9. Social security and social protection ......................................................................................... 32
9.1. Social security ................................................................................................................. 32
9.2. Maternity or paternity protection .................................................................................... 32
10. Evaluating ECE personnel to support quality practice .............................................................. 33
10.1. Purpose and forms of evaluation ..................................................................................... 33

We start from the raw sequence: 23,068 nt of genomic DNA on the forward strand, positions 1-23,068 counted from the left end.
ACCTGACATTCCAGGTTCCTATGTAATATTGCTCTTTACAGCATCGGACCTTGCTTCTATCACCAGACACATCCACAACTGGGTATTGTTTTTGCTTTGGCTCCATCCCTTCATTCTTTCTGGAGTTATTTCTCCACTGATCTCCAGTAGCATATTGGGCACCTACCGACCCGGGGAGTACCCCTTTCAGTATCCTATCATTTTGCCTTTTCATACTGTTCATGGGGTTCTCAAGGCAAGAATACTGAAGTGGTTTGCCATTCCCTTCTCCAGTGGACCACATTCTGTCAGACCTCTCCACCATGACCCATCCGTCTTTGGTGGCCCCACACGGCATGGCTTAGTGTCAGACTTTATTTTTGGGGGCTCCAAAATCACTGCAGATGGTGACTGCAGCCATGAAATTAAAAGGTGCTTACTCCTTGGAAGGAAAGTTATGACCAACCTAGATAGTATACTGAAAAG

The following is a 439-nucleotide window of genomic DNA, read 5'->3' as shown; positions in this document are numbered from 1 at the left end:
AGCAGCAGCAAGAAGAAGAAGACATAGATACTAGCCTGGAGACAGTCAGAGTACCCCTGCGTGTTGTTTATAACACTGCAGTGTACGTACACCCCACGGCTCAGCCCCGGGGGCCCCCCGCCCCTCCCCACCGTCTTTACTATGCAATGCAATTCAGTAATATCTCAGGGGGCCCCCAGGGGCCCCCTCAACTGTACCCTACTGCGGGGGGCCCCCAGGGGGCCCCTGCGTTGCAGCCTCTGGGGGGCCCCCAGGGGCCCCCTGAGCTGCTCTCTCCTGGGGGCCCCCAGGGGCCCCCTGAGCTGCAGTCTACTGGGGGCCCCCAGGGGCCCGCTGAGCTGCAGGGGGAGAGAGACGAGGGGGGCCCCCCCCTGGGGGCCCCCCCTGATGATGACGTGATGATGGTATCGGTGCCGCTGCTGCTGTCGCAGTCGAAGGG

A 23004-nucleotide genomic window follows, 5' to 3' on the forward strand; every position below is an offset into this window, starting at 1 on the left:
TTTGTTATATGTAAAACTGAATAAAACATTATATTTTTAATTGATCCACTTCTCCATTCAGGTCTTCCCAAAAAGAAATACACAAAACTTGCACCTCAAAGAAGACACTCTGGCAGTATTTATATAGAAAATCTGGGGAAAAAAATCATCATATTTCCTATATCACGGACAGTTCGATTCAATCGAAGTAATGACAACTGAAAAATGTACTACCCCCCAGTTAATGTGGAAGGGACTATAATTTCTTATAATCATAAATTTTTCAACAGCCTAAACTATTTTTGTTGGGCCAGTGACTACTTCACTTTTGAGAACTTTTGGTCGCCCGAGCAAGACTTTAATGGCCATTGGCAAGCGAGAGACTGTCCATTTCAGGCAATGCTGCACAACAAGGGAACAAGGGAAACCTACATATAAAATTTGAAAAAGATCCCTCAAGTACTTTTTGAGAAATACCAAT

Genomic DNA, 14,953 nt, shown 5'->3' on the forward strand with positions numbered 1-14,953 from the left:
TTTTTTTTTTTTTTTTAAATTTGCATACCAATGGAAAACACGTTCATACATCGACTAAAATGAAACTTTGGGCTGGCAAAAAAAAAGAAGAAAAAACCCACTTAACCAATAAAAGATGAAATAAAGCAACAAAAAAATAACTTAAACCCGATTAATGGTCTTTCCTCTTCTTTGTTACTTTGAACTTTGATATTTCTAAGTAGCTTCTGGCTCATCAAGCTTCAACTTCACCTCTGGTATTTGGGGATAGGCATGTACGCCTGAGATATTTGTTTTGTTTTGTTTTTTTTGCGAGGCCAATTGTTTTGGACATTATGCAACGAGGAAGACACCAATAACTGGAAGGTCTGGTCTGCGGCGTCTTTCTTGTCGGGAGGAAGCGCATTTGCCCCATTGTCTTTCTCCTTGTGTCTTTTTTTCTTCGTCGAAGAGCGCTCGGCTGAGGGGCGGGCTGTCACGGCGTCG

10.2. Professional ethics .......................................................................................................... 34
11. ECE governance and social dialogue ........................................................................................ 35
11.1. ECE governance and inter-sectoral coordination ............................................................ 35
11.2. Promoting social dialogue ............................................................................................... 36
12. Monitoring and follow-up of the guidelines.............................................................................. 38
Bibliography ...................................................................................................................................... 39